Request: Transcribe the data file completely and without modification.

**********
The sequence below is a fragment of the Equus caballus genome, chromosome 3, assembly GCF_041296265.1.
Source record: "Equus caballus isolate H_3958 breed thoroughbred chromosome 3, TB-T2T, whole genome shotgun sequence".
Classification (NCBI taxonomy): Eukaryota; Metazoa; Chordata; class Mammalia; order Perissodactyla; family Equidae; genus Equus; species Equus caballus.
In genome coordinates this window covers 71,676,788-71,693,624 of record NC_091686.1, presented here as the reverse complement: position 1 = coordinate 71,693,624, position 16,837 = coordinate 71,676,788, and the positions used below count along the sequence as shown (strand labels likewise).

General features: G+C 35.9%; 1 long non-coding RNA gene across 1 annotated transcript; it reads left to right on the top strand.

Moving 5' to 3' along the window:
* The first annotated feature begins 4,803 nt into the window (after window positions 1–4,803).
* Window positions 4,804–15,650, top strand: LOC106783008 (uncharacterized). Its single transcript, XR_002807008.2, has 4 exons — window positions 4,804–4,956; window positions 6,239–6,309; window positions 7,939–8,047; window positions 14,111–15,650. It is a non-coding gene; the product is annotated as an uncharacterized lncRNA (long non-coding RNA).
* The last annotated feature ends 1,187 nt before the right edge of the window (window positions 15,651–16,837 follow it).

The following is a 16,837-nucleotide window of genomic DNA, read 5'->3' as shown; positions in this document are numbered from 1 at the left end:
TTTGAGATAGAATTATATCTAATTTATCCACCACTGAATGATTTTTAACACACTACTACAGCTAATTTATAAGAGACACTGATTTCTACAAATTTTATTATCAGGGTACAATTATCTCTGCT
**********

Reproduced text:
The sequence below is a fragment of the Equus caballus genome, chromosome 3, assembly GCF_041296265.1.
Source record: "Equus caballus isolate H_3958 breed thoroughbred chromosome 3, TB-T2T, whole genome shotgun sequence".
Classification (NCBI taxonomy): Eukaryota; Metazoa; Chordata; class Mammalia; order Perissodactyla; family Equidae; genus Equus; species Equus caballus.
In genome coordinates this window covers 71,676,788-71,693,624 of record NC_091686.1, presented here as the reverse complement: position 1 = coordinate 71,693,624, position 16,837 = coordinate 71,676,788, and the positions used below count along the sequence as shown (strand labels likewise).

General features: G+C 35.9%; 1 long non-coding RNA gene across 1 annotated transcript; it reads left to right on the top strand.

Moving 5' to 3' along the window:
* The first annotated feature begins 4,803 nt into the window (after window positions 1–4,803).
* Window positions 4,804–15,650, top strand: LOC106783008 (uncharacterized). Its single transcript, XR_002807008.2, has 4 exons — window positions 4,804–4,956; window positions 6,239–6,309; window positions 7,939–8,047; window positions 14,111–15,650. It is a non-coding gene; the product is annotated as an uncharacterized lncRNA (long non-coding RNA).
* The last annotated feature ends 1,187 nt before the right edge of the window (window positions 15,651–16,837 follow it).

The following is a 16,837-nucleotide window of genomic DNA, read 5'->3' as shown; positions in this document are numbered from 1 at the left end:
TTTGAGATAGAATTATATCTAATTTATCCACCACTGAATGATTTTTAACACACTACTACAGCTAATTTATAAGAGACACTGATTTCTACAAATTTTATTATCAGGGTACAATTATCTCTGCT